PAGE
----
Programming note: "Warriors NBA Finals Central" airs Thursday night at 5 p.m., and immediately after Game 1 on CSN Bay Area. Both shows will be streaming live right here.
OAKLAND – All-Star point guard Kyrie Irving has certainly not gotten any worse since he sat out two games and hobbled through the Cleveland Cavaliers’ close-out game against the Atlanta Hawks in the Eastern Conference Finals.
But, it seems, he has not gotten significantly better, either.
Irving sustained a right foot injury during the Cavaliers’ playoff-opening sweep against the Boston Celtics. Then, he was diagnosed with tendinitis in his left knee while clearly being bothered by the injuries in the next series against the Chicago Bulls.
He will be on the court Thursday night for the opening game of the NBA Finals against the Warriors – at something less than 100 percent.
“Whatever he can give us is going to be great for our team,” LeBron James said. “Kyrie at 50 (percent), Kyrie at 60, Kyrie at 70 is better than Kyrie at zero. His presence on the court when that ‘No. 2 Irving’ steps on the court, he’s a presence and the defense has to be aware of him and account for him because of his ability to make plays.”
Irving said he faces the question repeatedly – and not just from the media – about the state of his knee and foot.
“I'm just asked all the time whether it be the regular person walking around in Cleveland or someone here in San Francisco, I'm walking down the street and they ask me how's my knee doing,” Irving said on Wednesday. “I'm like, ‘I'm fine. Thank you. My knee is OK.’ It's like, ‘Are you playing? Are you playing Game 1?’ I'm like, ‘Yeah, I'll be playing.’
“It's an adjustment, but it's what it is at this point. But I'm just going to go out there and will myself to play.”
Backup point guard Matthew Dellavedova, a second-year player from Saint Mary’s, said Irving will find a way to play at a high level. Irving scored 16 points in 22 minutes to complete the sweep against the Hawks on May 26.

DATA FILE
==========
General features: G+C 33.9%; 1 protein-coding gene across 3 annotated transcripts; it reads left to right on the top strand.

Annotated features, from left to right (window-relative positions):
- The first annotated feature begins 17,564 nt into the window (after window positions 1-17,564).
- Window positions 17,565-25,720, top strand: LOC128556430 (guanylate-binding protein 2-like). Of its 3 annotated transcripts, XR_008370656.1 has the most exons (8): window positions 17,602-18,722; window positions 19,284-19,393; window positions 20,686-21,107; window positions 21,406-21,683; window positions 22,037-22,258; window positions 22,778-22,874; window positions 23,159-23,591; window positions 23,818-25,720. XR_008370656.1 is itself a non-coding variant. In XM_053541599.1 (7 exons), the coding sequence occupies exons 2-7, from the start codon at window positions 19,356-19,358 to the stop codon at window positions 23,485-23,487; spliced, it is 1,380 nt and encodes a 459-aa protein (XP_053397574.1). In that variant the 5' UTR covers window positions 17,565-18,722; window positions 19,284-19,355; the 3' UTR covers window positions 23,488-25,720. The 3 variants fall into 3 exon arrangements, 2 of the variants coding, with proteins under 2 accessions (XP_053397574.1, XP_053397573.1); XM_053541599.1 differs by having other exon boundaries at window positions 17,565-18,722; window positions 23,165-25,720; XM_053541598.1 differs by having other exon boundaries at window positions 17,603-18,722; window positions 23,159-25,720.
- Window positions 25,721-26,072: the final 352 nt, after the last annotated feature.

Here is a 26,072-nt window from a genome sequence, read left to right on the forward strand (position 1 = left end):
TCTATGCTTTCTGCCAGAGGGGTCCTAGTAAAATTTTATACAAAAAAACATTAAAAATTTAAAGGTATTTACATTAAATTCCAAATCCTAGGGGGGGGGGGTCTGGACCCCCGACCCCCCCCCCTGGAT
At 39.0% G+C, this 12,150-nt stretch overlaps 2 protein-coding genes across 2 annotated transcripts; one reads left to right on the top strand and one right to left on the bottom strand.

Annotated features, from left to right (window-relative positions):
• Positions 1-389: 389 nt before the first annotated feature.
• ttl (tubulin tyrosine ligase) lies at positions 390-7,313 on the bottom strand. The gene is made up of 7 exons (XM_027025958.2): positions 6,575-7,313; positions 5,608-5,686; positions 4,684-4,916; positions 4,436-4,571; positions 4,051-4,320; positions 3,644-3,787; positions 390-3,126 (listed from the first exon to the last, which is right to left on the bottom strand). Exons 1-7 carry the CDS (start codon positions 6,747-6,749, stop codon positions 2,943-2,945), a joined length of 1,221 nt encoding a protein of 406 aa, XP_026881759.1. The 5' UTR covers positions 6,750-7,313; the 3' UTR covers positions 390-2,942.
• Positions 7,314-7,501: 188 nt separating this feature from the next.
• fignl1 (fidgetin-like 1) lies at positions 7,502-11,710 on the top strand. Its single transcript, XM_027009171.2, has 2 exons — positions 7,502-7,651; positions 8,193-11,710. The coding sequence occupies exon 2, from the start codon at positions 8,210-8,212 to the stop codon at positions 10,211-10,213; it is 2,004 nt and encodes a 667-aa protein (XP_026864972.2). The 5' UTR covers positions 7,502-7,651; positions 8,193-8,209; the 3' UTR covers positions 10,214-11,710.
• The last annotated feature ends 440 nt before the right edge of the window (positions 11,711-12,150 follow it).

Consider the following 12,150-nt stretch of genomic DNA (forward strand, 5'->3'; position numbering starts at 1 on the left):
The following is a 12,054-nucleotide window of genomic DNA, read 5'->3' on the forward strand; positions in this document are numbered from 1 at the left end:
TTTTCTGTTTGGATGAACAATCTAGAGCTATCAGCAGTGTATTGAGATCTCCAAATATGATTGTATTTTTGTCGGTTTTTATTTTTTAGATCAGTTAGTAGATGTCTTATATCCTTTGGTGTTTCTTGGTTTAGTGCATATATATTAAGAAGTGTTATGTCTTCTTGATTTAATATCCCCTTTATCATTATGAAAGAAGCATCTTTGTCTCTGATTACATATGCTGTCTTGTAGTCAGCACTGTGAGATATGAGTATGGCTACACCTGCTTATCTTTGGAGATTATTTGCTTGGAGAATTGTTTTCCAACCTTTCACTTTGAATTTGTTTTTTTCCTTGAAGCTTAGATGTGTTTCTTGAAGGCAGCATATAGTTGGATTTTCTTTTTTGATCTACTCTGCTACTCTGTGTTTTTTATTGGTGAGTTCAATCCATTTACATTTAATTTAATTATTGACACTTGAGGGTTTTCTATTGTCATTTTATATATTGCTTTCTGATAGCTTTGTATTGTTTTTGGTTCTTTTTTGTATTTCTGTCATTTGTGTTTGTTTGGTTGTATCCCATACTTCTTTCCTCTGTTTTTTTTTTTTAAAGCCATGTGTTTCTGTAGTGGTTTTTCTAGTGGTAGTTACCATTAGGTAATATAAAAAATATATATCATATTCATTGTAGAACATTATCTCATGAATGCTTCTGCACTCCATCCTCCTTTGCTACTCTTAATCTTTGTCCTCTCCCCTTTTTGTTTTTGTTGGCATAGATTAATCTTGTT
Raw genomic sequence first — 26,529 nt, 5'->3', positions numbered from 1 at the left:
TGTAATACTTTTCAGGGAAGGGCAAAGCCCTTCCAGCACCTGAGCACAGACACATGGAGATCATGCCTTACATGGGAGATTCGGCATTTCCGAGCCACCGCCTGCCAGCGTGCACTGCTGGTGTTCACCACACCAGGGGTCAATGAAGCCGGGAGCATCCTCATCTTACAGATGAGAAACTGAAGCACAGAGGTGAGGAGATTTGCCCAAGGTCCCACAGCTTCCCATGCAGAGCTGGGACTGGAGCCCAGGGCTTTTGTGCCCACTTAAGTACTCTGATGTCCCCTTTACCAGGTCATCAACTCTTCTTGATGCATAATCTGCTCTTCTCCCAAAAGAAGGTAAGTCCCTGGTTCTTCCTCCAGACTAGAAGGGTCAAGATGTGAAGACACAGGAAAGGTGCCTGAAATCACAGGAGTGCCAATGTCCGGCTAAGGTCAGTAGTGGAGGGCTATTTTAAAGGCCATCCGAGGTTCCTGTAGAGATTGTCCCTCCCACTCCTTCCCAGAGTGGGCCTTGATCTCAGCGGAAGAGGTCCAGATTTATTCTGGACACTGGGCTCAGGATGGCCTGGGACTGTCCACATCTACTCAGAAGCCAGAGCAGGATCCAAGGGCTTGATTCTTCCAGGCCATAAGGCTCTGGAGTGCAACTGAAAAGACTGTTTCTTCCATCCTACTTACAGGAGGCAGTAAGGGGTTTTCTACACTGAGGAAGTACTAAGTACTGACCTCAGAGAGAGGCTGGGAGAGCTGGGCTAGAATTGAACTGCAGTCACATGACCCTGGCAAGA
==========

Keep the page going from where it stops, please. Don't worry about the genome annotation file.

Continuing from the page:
“He’s always tough to stop,” Dellavedova said. “I don’t know what percentage he’s at, but he’s always a dangerous player.”
Irving was held out of parts of practice on Monday before the team’s trip to the Bay Area. Head coach David Blatt is likely to keep Irving on the floor for shorter bursts of action against the Warriors.
“Just to try to maintain his health and to allow him to progress in a solid fashion,” Blatt said.
Irving averaged more than a minute less playing time in his 12 playoff games this postseason than in the regular season. His scoring average is down from 21.7 in the reguar season to 18.7 in the playoffs. His assists are also down 5.2 to 3.7.
“Without having Kyrie at full strength for quite some time now, preparation wise, and game wise, playing, not playing, number of minutes, ability to perform at the level he normally does, and most importantly for him to be able to function without furthering injury, those are things that are constantly under consideration, and constantly on our minds as a staff and as a team,” Blatt said. “It's made it difficult.
“But that is the situation. You know, as we have in every other case this year, faced that with the same resolve and the same no quit attitude and have made it our model for no excuses. We play, and we play to win regardless of the situation.”